ECSM 2016 EM Normandie, Caen

IMG_0518 FullSizeRender-5The third European Conference on Social Media ran this week in Caen, France at a business school: Ecole de Management (EM) Normandie. Small but lively conference with delegates from a big range of countries – certainly not just mainland Europe.

As always I am an event tweeter, using Twitter to meet like-minded researchers, connect, share links and remember points that can so easily flash fleetingly through the mind at presentations and soon be gone for ever – faster than Snapchat. A few hours or days afterwards I get to think about my and others’ tweets and reflect on them in this blog.

There were two major themes for me at the conference: social media marketing and social media (SM) in learning – schools, vocational learning and Higher Education. The marketing focus was strong from the outset with challenges set by Ali Ouni of Spectrum Groupe, a consulting company in Normandy and questions raised which reverberated through the sessions on how to measure the impact of social media marketing (SMM). An insistence on ROI provoked hot debate as people sought to find other ways to justify SMM. My guess is that when companies learn how to justify spend on PR and brand awareness and CRM, they will find the way to justify spend on SMM. At least with social media you can measure click-throughs and stimulate discussion and rapid customer feedback, whereas the old-fashioned column-centimetres metric for PR really does not get us far.

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James Fox with an image of Darth Vader impressing students with the dark side of social media profiles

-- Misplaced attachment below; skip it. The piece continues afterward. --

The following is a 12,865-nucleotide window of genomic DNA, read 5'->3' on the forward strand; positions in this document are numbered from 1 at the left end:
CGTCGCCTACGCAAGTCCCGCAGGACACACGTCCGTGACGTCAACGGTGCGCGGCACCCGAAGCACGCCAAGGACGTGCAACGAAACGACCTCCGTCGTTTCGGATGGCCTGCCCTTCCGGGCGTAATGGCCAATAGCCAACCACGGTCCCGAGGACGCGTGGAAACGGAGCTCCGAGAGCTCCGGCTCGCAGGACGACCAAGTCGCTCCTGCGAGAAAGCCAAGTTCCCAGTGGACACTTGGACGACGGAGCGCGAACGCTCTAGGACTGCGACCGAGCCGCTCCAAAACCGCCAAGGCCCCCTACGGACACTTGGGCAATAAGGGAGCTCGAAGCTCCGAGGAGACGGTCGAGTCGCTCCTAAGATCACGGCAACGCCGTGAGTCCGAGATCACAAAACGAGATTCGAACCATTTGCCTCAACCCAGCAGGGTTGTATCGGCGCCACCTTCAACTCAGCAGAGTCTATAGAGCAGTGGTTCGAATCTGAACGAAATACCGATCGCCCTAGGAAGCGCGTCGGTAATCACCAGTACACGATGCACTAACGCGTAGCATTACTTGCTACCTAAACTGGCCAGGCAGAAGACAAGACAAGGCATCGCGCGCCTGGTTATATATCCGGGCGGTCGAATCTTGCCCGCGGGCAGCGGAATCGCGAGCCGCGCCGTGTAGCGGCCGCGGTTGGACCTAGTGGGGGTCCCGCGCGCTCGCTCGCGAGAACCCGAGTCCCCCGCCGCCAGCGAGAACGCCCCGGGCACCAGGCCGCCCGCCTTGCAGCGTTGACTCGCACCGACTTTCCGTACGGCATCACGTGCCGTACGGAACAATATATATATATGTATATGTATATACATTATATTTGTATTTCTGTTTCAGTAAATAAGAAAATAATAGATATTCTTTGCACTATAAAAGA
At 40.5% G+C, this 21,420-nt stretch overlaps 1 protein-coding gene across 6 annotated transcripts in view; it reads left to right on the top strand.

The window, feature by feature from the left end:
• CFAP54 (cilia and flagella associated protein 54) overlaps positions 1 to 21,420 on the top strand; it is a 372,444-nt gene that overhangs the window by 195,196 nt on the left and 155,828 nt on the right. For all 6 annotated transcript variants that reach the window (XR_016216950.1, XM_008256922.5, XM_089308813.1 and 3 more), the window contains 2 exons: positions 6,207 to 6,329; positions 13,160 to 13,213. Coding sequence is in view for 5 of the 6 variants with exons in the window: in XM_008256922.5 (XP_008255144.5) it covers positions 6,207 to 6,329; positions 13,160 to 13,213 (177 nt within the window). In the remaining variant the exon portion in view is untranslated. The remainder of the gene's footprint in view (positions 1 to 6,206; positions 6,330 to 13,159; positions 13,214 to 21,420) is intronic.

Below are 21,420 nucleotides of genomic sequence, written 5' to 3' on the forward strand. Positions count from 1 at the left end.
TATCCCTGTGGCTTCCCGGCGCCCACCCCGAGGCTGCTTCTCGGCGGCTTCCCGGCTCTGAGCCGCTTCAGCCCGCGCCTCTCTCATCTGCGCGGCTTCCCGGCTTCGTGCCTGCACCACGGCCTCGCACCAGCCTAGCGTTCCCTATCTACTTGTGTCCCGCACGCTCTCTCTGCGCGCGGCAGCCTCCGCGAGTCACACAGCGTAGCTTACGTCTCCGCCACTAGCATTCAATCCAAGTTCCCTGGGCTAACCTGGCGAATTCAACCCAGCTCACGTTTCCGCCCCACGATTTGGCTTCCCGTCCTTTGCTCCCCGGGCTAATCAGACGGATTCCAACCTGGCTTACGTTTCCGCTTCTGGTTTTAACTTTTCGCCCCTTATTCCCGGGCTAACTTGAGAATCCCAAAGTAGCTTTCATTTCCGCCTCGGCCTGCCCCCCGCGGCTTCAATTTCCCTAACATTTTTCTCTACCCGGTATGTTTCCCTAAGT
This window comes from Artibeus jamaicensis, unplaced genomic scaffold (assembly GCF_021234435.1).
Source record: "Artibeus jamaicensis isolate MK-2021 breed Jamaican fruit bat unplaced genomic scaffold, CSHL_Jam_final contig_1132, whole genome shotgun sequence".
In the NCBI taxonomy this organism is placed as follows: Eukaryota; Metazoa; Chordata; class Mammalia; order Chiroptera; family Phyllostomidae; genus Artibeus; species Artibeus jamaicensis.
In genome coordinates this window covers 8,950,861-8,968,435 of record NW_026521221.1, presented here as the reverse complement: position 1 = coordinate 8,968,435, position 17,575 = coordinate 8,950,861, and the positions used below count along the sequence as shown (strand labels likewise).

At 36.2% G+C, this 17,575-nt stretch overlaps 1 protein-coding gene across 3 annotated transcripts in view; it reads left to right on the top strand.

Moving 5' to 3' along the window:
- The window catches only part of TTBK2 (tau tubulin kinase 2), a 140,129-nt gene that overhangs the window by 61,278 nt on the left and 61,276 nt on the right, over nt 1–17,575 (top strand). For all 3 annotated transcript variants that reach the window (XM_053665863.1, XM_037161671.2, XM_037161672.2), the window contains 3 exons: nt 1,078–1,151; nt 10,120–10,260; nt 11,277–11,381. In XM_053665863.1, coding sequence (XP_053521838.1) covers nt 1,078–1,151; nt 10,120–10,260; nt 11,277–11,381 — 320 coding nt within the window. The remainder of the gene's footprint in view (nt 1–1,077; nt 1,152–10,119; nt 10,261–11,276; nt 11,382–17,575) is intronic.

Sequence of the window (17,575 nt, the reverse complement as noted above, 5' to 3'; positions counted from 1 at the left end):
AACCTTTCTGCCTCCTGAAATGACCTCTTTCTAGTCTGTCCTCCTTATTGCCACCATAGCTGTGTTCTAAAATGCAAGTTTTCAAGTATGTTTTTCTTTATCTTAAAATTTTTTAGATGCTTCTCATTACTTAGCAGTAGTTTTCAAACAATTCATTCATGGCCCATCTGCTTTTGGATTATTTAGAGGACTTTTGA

Many of the presentations I attended (mostly SM and learning) touched on how to help students understand privacy settings and potential future impact of unwise profile-building online. Some excellent work by Michael Fox and team at Bristol set out student folders containing all they could learn (subject to ethical research approval) on their students and offered them advice once the reality hit home.

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Britt and Hannelore from Ghent Uni discussing Twitter tasks

The over-riding apps were Facebook & Twitter in research studies at the conference – even though many agreed Facebook was being consigned to a parental generation and beyond while younger or more connected and cautious students look for end to end encryption (WhatsApp for example) or time-limited exposure (Snapchat etc). A paper from Hannelore and Britt at Ghent Uni found students really didn’t much care for using open social networking on Twitter for academic work, and wanted closed, teacher-led online communities. So much for student-centred autonomy in Higher Education! But of course the devil is in the detail – more study needed here.